7. I read this article with great attention and why so many teaches tell wrong things about the voice and also why are teachers afraid of working with big voices and trying to make them smaller as they really are ? Thanks, nice to know you Thierry

  8. This is brilliantly articulated. I am sure there are many singers who could have been saved a lot of struggle by reading this.

  9. Hello Maria – Thanks for reading and your comment. Actually i do discuss how to do it. Review this quoted material.

    “We keep the larynx from rising by using it. These other “techniques” may change the position of the larynx, but they don’t change the condition of the larynx. The larynx rises because it is not appropriately active while phonating. It is not actually being used. It still makes sounds. But it is not providing a balanced opposition to the air pressure to create a complete vibration.

    We can’t keep the larynx from rising by holding it down or by “opening the throat”. It must stay down by doing its job. When the larynx is freely and truly functioning there is no tension in a negative sense. There is tautness, stretch and stability. This doesn’t happen when there is relaxation or a “feeling of nothingness” that we are often encourage to strive for. It does happen when we use the larynx as it is designed to be used.

    The activation of the larynx when stimulated to phonate energizes the muscles in and around the larynx. These muscles stretch and pull in opposite directions to suspend the larynx in the neck to keep it stable in order to effectively resist the air pressure from the respiratory system. This air pressure is necessary to set the vocal folds into vibration. But if there isn’t a coordinated action by the muscles of the larynx it can seem like the air pressure is a problem. Problems appear when there is a lack of balance.

    The simple answer to how we do this is to think of the larynx when we sing and not the mouth or the throat. This concept goes against much of what we are taught and what most people do. I have said many times that people tend to, unconsciously, associate the voice with the mouth because that is what they observe when others are speaking or singing. But if we remember that the voice is a musical instrument it can help us stay organized.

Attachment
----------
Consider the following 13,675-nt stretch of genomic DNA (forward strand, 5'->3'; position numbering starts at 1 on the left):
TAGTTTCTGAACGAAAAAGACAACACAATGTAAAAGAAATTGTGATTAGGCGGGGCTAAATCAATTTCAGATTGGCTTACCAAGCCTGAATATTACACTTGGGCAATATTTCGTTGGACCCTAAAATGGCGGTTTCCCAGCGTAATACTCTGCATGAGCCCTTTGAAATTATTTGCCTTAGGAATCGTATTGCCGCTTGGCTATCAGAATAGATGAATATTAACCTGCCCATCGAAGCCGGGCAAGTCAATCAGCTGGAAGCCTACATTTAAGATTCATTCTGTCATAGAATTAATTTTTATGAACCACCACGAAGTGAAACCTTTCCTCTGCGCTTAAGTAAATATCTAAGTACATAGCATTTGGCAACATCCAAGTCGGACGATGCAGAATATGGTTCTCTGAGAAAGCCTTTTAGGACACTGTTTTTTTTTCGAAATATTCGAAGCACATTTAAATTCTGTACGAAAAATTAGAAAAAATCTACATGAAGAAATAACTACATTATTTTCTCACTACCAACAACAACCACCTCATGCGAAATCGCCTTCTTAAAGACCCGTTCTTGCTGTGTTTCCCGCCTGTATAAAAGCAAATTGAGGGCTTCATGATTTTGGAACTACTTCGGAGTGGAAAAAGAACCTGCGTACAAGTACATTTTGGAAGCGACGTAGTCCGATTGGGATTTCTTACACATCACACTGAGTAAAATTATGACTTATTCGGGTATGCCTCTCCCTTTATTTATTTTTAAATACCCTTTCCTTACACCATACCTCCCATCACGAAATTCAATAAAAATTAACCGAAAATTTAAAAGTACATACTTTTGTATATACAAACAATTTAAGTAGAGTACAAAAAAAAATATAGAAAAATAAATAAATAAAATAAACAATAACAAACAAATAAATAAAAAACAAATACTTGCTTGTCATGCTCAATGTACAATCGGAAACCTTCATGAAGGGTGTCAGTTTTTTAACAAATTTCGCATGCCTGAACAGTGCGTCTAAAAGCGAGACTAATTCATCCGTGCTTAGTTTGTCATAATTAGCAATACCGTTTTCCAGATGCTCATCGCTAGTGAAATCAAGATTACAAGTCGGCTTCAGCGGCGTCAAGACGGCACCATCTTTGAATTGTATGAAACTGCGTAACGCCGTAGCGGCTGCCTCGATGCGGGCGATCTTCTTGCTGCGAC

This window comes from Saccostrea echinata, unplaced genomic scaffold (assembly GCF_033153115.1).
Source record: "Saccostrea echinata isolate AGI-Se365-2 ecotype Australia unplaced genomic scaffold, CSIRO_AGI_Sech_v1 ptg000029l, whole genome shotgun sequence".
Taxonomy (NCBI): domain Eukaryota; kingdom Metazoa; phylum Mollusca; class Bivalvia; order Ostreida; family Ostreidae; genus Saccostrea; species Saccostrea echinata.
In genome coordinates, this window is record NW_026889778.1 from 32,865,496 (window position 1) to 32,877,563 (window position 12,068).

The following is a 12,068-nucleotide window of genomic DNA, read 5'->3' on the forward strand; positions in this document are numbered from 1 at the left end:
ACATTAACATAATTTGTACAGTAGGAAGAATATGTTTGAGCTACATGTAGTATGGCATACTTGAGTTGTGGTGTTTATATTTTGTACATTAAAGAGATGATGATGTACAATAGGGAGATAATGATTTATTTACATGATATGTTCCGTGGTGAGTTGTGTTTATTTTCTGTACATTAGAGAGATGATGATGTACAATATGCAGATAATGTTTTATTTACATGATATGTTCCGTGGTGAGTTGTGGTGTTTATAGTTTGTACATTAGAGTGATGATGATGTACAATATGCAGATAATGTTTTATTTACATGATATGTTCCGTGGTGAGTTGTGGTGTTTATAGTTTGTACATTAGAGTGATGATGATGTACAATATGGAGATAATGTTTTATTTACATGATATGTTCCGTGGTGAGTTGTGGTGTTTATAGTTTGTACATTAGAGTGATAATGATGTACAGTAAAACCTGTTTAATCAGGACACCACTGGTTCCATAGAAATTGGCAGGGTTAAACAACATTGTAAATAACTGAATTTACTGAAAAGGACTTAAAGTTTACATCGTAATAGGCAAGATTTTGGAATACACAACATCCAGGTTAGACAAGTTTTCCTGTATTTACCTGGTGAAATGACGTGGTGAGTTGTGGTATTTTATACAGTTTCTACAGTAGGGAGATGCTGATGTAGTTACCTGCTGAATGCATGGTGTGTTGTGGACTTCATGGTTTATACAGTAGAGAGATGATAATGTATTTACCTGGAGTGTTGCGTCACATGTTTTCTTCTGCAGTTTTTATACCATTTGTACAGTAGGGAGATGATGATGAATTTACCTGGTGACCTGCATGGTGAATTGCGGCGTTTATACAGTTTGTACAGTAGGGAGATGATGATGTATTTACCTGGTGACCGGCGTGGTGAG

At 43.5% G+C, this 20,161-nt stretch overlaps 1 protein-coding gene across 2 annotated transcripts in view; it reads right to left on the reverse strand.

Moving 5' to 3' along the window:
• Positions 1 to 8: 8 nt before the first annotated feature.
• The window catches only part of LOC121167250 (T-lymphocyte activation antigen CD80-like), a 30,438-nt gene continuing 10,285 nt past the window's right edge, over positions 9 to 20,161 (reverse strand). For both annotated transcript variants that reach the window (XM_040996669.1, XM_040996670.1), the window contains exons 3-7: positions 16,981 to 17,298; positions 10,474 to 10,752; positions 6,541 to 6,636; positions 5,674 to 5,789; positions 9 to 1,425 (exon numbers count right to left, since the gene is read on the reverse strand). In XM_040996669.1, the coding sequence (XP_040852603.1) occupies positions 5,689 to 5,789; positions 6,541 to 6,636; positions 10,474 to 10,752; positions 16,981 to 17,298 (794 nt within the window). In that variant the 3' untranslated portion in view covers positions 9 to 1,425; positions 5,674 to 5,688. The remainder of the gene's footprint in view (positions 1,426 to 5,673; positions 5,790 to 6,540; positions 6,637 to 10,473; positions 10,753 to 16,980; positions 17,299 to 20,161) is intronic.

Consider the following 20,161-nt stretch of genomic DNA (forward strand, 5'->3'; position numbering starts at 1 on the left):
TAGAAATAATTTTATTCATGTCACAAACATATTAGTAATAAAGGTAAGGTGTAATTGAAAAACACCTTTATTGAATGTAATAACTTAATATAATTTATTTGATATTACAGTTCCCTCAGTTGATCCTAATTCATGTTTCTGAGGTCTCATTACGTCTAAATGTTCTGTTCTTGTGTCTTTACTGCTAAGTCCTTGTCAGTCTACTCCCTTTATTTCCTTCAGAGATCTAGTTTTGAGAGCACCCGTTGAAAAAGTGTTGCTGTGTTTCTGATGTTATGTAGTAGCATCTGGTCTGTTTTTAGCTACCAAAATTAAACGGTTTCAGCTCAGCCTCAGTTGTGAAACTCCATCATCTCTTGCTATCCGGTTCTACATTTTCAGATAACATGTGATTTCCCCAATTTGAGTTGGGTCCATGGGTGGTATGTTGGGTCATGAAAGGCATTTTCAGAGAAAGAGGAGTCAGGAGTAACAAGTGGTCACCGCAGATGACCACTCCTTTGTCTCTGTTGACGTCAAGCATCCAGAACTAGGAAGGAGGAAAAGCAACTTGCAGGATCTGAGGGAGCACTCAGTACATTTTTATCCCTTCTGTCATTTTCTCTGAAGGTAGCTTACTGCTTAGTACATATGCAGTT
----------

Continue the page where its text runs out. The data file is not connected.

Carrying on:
There is nothing in the mouth or throat that can produce tone. Tone production is accomplished through the vibration of the vocal folds which is amplified through the resonance of the pharynx. So we should focus our attention and skill on the coordination of the vibration in the larynx.

    I associate this with the absurdity of a violinist trying to play their instrument anywhere other than on the strings. Or a trumpet player playing inside the bell. But essentially this is what singers are trying to do when their attention is at their mouth or the pharynx. They are trying to play their instrument inside the resonator.

    Thinking, consciously or unconsciously, above the larynx in the mouth, throat or even head, will cause the larynx to have an insufficient stabilization and result in rising.”

    Reread this along with the whole post a few times and experiment to feel what I’m talking about. Thinking of using the larynx may not seem to be telling you how to keep the larynx stable, but it is really the only way to do it. You just may need to figure out how to do that.

  10. Yes, this is all excellent, but how do you actually do it? You tell us what is required, but you don’t actually tell us how to keep the larynx stable!!